According to Elmer Blasco’s obituary, the concept for the Gold Glove award came to him in 1956 as he surveyed major league players in spring training on glove usage. Blasco is said to found that some 86% of the players were using gloves manufactured by Rawlings at that time. Blasco then pitched the idea to have Rawlings to recognize the “Finest in the Field,” or best glove men at each position with a Gold Glove Award. Selections for the Sporting News All-Star Fielding team were made for the minor leagues as well and those awards were to be called the Silver Glove Awards.

According to the U.S. Patent and Trademark Office, Rawlings had been using the phrase “Finest in the Field” for baseballs, baseball gloves and mitts since December of 1948 (First Commercial Use). Subsequent filings for this phrase would be made by the A. G. SPALDING & BROS., INC. CORPORATION in 1958. Louisville Slugger began awarding its Silver Bat Awards to the respective league batting champions in 1949. Awards like these help the buying public to link on field excellence with product or brand name recognition. If you want to be the “Finest in the Field”, use a Rawlings Glove. Want to lead your league in hitting, swing a Louisville Slugger. The message is simple and endearing to the consumer.

In looking at these two awards, I think Hillerich and Bradsby got a better return, at least initially. In the first ten years that this award was provided to both a National and American League batting champion, a greater number went to Louisville Slugger endorsers than not. In the National League, hurting this were Stan Musial whose H&B products became block “Musial Models” about the same time he was winning batting titles in 1950-52/1957 and Adirondack endorser Willie Mays in 1954. H&B could however boast American League champs were “their boys” throughout the period.

Volume 8 of the 1957 Rawlings Roundup featured a two page spread on the first winners of the awards, both at the major (Gold Glove) and minor league levels (Silver Glove). As a side note, a young second baseman on the Montreal club took the Silver Glove Award in 1958, his name…George “Sparky” Anderson.

I thought it would be interesting to look at this inaugural group of Gold Glove Winners and see if we could find that 86% of them were using Rawlings or at least endorsing Rawlings products. The teams were selected by a group of sports writers selected by the Sporting News, hence the original name of The Sporting News All-Star Fielding Team Rawlings Gold Glove Award.

86% is a pretty high percentage, and with a group this small, this comes out to be 7.74 of the 9 players. Let’s take this down to 7 out of 9 and see how Rawlings made out. We will look at this though period manufacturer catalogs as well as what period images might show.

1B- Gil Hodges: 1957 Wilson Catalog endorser.

2B- Nellie Fox: 1957 Wilson Catalog endorser and as far back as 1952 a Wilson endorser.

3B-Frank Malzone: 1950s Denkert Signature Model gloves.

SS-Roy McMillian: 1957 Wilson Glove advertisement.

LF-Minnie Minoso: Pre 1957 with a Wilson product.

CF-Willie Mays: 1956 & 1958 MacGregor Catalog endorser.

RF-Al Kaline: 1957 Wilson Catalog endorser and as far back as 1956 a Wilson endorser.

C-Sherm Lollar: 1957 Rawlings Catalog endorser and as far back as 1947s as a Rawlings endorser.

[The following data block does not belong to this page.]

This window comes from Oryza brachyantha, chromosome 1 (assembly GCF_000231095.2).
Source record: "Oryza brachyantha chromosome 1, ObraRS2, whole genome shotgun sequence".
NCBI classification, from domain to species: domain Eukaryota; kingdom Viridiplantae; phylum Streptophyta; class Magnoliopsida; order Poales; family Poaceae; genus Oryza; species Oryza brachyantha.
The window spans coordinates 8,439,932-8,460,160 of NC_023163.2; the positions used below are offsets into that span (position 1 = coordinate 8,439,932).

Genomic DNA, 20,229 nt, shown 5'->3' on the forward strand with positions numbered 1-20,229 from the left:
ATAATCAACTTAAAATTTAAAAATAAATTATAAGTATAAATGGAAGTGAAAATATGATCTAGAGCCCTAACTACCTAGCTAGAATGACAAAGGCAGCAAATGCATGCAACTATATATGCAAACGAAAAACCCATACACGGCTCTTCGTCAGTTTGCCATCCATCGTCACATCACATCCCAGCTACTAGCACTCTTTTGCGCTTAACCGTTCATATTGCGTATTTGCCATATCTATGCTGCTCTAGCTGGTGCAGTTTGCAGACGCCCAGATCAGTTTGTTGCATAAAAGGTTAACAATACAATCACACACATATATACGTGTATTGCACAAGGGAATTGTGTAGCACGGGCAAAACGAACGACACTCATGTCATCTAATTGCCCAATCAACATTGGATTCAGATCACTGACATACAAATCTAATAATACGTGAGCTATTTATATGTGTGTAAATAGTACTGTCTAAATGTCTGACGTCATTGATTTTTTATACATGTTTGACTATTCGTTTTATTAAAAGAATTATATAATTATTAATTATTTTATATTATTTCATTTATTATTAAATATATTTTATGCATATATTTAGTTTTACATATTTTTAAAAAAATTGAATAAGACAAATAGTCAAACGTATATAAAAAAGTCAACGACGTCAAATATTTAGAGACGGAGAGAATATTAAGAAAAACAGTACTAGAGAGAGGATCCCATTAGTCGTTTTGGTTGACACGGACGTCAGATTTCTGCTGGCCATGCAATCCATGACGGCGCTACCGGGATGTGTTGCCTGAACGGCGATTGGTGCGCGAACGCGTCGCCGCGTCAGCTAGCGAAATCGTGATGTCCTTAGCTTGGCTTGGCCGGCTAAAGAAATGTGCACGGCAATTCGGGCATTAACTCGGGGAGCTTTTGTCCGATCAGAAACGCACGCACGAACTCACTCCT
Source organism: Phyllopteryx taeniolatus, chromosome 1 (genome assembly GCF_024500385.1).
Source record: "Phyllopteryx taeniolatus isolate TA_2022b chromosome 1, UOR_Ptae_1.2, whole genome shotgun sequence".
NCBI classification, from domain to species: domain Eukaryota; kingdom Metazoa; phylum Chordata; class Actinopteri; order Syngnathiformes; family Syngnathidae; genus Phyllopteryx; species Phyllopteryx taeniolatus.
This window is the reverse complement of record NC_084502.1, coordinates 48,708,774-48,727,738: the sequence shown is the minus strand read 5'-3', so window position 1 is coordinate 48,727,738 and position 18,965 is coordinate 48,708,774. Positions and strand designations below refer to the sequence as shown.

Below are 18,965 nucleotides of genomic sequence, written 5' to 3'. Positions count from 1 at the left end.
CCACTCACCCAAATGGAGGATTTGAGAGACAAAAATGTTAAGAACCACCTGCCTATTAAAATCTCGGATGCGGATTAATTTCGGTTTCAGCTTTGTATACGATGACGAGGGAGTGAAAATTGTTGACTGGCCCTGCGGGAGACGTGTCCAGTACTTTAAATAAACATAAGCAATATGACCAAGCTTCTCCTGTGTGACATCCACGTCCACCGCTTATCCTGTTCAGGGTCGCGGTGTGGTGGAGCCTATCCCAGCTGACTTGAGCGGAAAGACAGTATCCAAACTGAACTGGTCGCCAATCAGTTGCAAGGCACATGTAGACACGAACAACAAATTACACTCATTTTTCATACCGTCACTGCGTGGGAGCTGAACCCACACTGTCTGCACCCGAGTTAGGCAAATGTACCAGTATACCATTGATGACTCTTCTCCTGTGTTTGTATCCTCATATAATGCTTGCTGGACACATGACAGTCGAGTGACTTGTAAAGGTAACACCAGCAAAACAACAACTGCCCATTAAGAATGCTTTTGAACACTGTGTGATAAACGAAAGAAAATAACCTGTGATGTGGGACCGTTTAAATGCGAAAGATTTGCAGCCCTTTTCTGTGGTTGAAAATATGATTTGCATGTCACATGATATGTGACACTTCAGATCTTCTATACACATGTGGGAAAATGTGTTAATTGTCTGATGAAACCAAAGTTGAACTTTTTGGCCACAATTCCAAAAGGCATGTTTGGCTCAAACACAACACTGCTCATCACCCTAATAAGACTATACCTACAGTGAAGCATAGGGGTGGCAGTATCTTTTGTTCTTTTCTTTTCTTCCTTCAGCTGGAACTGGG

P-Bobby Shantz: Pre 1957 images with a Rawlings product. Rawlings adds a Shantz glove to their 1959 catalog offerings.

After this first year, at least from a marketing standpoint, it appears Wilson would have been able to leverage the most notoriety by laying claim to at least 5 of the 9. MacGregor could tout the only unanimous choice in the form of the “Say Hey Kid”, Willie Mays. While player endorsement is not guarantee of actual use, what comes with it is something far more valuable, the ability to advertise and promote the relationship since the real money was in the retail or trade sales arena. This is something I touched on in detail with the recent Hanna v Hillerich and Bradsby articles.

The first awards were rather simple in appearance. By 1960 they had become far more ornate. By the 1970s they had become far more personal, featuring a picture of the recipient on the award itself. Today, they include both the image of the player on the award as well as their name stitched into the glove.

A Gold Glove Award can mean many things to a player; fame, recognition and wealth. Wealth comes from the leverage a Gold Glove might have at contract time or if the player should decide to part with them. A sampling from recent years shows:

1963 Curt Flood Gold Glove Award: $13,200

1967 Curt Flood Gold Glove Award: $13,753

1969 Curt Flood Gold Glove Award: $10,015

1970s Rawlings Gold Glove Advertising Award Piece: $2,088

1971 Bob Gibson Gold Glove Award: $16,800

1974 Thurman Munson Gold Glove Award: $51,750

1976 Cesar Geronimo Gold Glove Award: $1,331

1979 Dave Parker Gold Glove Award: $5,220

For all but the most well healed collectors, items such as these remain out of reach. Affordable alternative? High end retail signature model gloves. In looking at the list of the inaugural winners, a very nice theme collection could be assembled for the 1957 grouping for a fraction of the cost of say even a sample award. The toughest of the bunch to find would likely be Minnie Minoso. The most pricey in top condition is likely to be that of Willie Mays. Veteran glove man Joe Phillips produces a guide/compendium of glove catalogs that would essential in guiding your efforts. You might also be well served in looking at the offerings found via the Vintage Baseball Glove Forum as well. E-Bay is also a very viable option. If you are a collector who has already assembled this “theme collection”, I would love to hear from you and I am sure others would as well.

As always, collect what you enjoy and enjoy what you collect.


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